22 May

Are Automated Vehicles the Future of Mining?

Back in late 2008, Rio Tinto invested in a number of automated haul trucks, which have been predominantly used in Western Australia due to mining staff shortages.

Recently, these automated vehicles officially moved their 100 millionth tonne of rock, marking a significant milestone. As automated vehicles, they can be controlled remotely by mining personnel or can be completely autonomous, operating via GPS navigation.

Given the success of these vehicles, it brings with it the wonder of the possibility that automated vehicles could become the future of mining. Not only that, but could they become the future of all vehicles?

The design of automated haul trucks were specifically aimed at increasing efficiency and reducing the risks that can come with mining. In other words, a haul truck can be sent in on an automated basis into an area that could be dangerous. If anything happens, then the truck could be damaged or destroyed, but there would be no loss of human life.

Automated vehicles and the future

The prospect of automated vehicles goes well beyond just the mining industry, though. In the future, all vehicles could be automated while still allowing for a human override if the vehicle’s AI malfunctions or ceases to work. 

Out of all the companies out there looking into the possibilities of driverless cars, Google is actually one of the frontrunners. Since 2005, Google has been working on the development of driverless vehicles that aim to help reduce crashes and allow those who otherwise would no longer be able to take the wheel to do so.

The technology itself works off a combination of GPS navigation and sensors. The car is equipped with cameras and sensors so that it can identify objects, give way and stop signs, the current state of traffic lights (green, yellow, red) and other potential hazards that need to be avoided or accounted for (such as the current state of traffic on the road). Via the car’s GPS information, the car will adjust its speeds to reflect the current speed limit.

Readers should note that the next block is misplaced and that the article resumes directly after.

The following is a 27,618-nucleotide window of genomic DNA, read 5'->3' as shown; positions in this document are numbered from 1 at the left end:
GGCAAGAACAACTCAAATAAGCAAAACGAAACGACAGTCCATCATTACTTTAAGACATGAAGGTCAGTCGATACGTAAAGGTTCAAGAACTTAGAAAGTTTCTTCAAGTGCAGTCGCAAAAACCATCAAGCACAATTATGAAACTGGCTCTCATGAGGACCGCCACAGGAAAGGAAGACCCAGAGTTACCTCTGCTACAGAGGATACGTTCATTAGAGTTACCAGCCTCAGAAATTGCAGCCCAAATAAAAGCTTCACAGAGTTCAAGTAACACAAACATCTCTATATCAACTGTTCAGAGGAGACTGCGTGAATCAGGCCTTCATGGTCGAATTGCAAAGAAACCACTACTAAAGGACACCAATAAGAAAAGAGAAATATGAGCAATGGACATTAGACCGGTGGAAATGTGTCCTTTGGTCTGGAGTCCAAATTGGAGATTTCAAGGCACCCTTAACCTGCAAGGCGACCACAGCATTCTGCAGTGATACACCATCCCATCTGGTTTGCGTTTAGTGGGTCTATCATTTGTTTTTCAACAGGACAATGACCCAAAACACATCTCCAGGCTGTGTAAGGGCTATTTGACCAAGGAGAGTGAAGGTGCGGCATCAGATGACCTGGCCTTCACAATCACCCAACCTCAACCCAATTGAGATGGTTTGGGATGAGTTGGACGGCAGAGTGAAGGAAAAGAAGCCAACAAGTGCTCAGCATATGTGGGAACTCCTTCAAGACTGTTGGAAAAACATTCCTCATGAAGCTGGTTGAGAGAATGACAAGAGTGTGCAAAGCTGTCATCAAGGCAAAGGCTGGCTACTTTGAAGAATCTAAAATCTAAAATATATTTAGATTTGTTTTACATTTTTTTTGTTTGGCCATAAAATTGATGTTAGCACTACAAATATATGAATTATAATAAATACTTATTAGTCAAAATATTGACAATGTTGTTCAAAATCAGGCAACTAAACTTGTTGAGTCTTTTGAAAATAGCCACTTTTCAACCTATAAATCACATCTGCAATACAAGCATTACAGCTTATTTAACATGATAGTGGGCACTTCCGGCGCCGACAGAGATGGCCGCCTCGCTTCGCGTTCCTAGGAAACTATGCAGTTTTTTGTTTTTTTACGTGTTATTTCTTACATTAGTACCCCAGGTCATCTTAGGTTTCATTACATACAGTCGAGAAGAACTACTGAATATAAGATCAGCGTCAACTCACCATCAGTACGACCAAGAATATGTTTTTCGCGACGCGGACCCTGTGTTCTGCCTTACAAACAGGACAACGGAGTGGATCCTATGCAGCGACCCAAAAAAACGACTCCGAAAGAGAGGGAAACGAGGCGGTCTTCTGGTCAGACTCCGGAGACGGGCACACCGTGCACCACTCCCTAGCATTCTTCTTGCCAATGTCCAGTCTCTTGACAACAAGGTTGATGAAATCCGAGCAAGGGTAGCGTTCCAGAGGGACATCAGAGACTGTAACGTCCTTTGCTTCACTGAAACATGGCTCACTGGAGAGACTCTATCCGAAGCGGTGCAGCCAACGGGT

While it’s still in its early days, Google’s driverless cars have already shown substantial promise, having worked flawlessly in most on-road tests. What’s worth noting is that during the two times the any Google driverless car has been involved in an accident was due to human error. One occurred when a person took over the car controls and the second occurred when someone rammed their car into the back of the driverless vehicle.

In one promotional video for their endeavours, Google driverless car engineers took a man for a ride who suffers from almost total blindness. The vision-impaired man sat in the driver’s seat without pressing anything. The vehicle successfully took him through the drive-thru of a fast food joint and dropped him off at his local laundromat to pick up his clothes.

Of course, automated vehicles aren’t completely here yet, but the first steps towards to these technologies is already available in current vehicles. Such as sensors to prevent your car from crashing and vehicles that will reverse parallel park for you.

As each year passes, we’re moving closer and closer towards a world where automated vehicles could indeed become the norm. If they ultimately make the roads safer, that’s a great thing. As for the mining industry, if automated vehicles such as those haul trucks already being used can help make it a safer industry, then it’s a positive step forward. After all, the mining industry is one of the most dangerous trade industries in the world.

What do you think of a world with automated vehicles? Good or bad? Share your thoughts and opinions with us in the comments below.

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